Easy Ways to Teach Writing from Preschool up!
February 28, 2018
This past week we had a short survey to find out why you enjoy reading The Homeschool Minute (Mamas, you so encouraged our hearts!) AND to find out who your favorite authors were so that we could send them a little “thank you” gift. The results were astounding!
First of all, thank you so much for thinking I'm such a good writer. It's all the Lord working through me, but this Mama needed those sweet words. Second, you had some fantastic things to say about THM and TOS—so sweet—so needed!

“I read The Homeschool Minute because I am reminded why I homeschool. It helps me focus and keep grounded. I am strengthened and encouraged to persevere. It gives me perspective and helps me understand that there are thousands to millions of other families with a similar goal—which, in turn, gives me hope for the next generation. It leaves me excited to see what God has in store for the future of our families and our country.” -Jacqui

Without further ado—Drumroll!

1st Place: Todd Wilson, The Familyman

2nd Place: Hal and Melanie Young, Raising Real Men

Thought you might enjoy reading a few Mamas' comments about these two:

“My favorite contributor is Todd Wilson. I love his down to earth, real style and the ‘permission’ he gives to just stay true to yourself instead of worrying about what the world says you should be doing. He gives his readers such grace, and it is a welcome breath of fresh air.” - Adriane

“Come now . . . how can I choose only one?! Honestly, they are all great and all appreciated. I often get a good chuckle from Todd's posts which are needed.” - Christina (Canada)

“Hal & Melanie . . . they are so funny, and raising a house full of boys, like myself, I can relate.” - Yvie

“Hal & Melanie Young – Raising Real Men – we have two daughters (our older 2 children) so we’ve geared things towards girls for a while, but then we had a little boy come along. I want to make sure we’re doing things in school that are geared more for him and raising him to be a ‘real man.’” - Jeff (a homeschool dad)

And these are just a few of the wonderful comments you left! I heard good feedback on the chocolate, too! So good in fact, that I’m sending a chocolate bar to every member of the THM team as well as every contributing author for THM. They all do an awesome job—and deserve chocolate, don’t they? 

Thank you for choosing to keep your kiddos home where they belong. I know some days it isn't easy (downright impossible—been there) but it is worth the journey—so worth it! Keep your head up, daughter of the King. You are why we do what we do.
Mercy Every Minute  
I had my non-readers narrate to me what they heard, learned, or observed. I wrote their words down for them, as this freed up their mind to think and not worry about the act of writing. They enjoyed this process and were proud of their finished product. As they get older, they write about what they are reading. We change it up and write poetry, letters, and devotions. In high school, we concentrate on factual and persuasive essays. 

I have learned that if we do a little, and then a little more, and stay consistent, we can teach our children to write well.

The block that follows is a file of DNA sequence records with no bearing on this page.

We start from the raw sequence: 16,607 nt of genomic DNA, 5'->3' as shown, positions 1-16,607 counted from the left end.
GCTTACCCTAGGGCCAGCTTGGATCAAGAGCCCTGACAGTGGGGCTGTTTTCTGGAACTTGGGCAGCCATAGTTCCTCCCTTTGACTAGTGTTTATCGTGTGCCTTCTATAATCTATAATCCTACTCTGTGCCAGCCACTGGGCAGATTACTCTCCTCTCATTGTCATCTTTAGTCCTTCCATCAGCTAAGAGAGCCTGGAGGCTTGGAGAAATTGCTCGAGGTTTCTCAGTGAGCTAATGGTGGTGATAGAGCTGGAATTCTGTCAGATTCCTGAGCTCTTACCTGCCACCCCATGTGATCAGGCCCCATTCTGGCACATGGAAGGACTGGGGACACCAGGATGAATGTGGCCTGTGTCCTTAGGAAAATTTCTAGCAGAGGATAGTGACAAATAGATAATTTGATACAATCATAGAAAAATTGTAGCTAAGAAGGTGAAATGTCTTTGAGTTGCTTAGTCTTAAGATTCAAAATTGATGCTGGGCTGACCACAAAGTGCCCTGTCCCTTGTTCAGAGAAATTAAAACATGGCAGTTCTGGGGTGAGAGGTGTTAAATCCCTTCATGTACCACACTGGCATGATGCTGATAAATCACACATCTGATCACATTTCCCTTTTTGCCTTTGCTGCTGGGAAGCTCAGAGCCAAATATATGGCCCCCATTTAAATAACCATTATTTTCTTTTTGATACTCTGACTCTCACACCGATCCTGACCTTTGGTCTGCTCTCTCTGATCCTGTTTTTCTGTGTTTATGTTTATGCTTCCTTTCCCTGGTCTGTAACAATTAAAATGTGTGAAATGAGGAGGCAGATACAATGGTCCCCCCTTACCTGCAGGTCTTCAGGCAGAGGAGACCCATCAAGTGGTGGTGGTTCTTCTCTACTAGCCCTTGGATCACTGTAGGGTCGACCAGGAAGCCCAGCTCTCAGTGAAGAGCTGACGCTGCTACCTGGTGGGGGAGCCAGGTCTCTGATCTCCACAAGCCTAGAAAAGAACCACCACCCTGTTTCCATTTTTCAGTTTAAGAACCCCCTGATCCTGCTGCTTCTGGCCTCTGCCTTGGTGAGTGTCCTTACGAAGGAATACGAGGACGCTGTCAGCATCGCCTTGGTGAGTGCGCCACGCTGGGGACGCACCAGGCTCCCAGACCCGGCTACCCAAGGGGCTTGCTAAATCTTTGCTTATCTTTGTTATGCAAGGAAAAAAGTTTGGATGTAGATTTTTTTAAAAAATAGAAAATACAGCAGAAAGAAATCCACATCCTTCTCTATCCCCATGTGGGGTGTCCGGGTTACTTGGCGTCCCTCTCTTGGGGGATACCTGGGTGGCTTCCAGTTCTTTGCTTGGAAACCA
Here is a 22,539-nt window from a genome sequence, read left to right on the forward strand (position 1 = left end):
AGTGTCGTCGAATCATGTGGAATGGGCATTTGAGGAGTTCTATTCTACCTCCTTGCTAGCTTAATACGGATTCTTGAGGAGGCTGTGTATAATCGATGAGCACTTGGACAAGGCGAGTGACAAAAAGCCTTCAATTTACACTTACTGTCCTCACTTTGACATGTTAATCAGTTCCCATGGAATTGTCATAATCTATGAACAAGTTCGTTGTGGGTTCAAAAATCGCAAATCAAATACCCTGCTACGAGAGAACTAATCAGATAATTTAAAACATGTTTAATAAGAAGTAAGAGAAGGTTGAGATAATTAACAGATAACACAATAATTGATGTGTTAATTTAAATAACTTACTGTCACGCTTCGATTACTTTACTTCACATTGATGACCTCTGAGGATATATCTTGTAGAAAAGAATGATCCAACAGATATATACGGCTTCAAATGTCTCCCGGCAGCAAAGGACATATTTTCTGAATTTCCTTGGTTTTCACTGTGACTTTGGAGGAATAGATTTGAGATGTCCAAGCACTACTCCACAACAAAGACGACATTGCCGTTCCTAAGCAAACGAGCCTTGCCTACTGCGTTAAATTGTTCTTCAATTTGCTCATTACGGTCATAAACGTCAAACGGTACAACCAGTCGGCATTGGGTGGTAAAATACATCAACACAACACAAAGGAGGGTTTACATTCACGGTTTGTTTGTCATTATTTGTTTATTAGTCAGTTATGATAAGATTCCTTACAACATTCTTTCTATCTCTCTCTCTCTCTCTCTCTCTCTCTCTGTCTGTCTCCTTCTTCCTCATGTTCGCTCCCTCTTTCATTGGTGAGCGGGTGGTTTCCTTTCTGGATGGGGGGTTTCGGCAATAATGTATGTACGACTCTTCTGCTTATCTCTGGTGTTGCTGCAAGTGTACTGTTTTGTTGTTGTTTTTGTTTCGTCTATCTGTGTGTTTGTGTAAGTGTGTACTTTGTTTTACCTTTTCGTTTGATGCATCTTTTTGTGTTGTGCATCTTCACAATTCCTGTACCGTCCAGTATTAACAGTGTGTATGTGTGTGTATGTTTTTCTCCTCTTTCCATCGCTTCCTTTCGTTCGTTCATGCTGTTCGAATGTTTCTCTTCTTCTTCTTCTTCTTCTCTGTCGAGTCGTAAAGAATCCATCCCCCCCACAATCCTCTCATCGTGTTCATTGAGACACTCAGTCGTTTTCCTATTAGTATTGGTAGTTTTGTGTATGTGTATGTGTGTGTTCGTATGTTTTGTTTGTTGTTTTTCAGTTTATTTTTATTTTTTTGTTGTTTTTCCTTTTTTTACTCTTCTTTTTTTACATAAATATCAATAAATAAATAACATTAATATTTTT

God is a writer. And what He has written is the best writing in the world. Have your children study God the Writer! Why did He write? What did He write? To whom did He write? How can we write like Him? 

Teaching writing, and homeschooling in general, can be challenging. But because we know why we have our children home, and because we know the Scriptures we stand on about home education , it is a challenge we choose to love.

In the chaos, I choose contentment and grace. I love joyful obedience in my children, and God loves it in me. And when I am weak, His strength strongly supports me. 

I know you value your children more than anyone on this earth ever could, and I know you want the very best for them. YOU are the very best for them. I don’t even have to give you all the statistics out there to prove that—you already know it in your heart. 

When you feel like you are in survival mode, trying to make it through one more day, remember how quickly the years fly. Instead of these years being the “survival” years, change them to the “revival” years. God is reviving a generation that is joyfully obeying His commands and raising a revived generation that will honor Him with their lives. 

Sing unto Him . . . talk ye of all His wondrous works. Glory ye in His holy name; let the heart of them rejoice that seek the Lord. Seek the Lord and His strength; seek His face continually. (1 Chronicles 16:9-11)

I value my children and our relationship together. God values me and my relationship with Him. Both are a challenge to maintain, but it is love that keeps me coming back for more. 

Keep loving, keep serving, keep obeying. Keep them Home Where They Belong.


Katie Furlong
In my house, teaching writing to preschoolers has nothing to do with the alphabet, paper, and pencils. That comes later. In my house, teaching writing to preschoolers has everything to do with lots and lots of fine motor activities. 

The preschoolers use a variety of fun and appealing fine motor activities to keep them interested and engaged. These activities are always available to allow the children the opportunity to practice and repeat activities as much as they want. We all know how much young children love repetition! Activities like spooning, sorting, using tongs to sort small objects, plant care, stacking tiny blocks, using scissors, playdoh, stringing beads, and finger painting all help preschoolers to develop and refine their fine motor skills.

Additionally, these fine motor activities assist the preschooler to develop hand eye coordination, order, concentration, and patience—all essential skills for being successful at writing.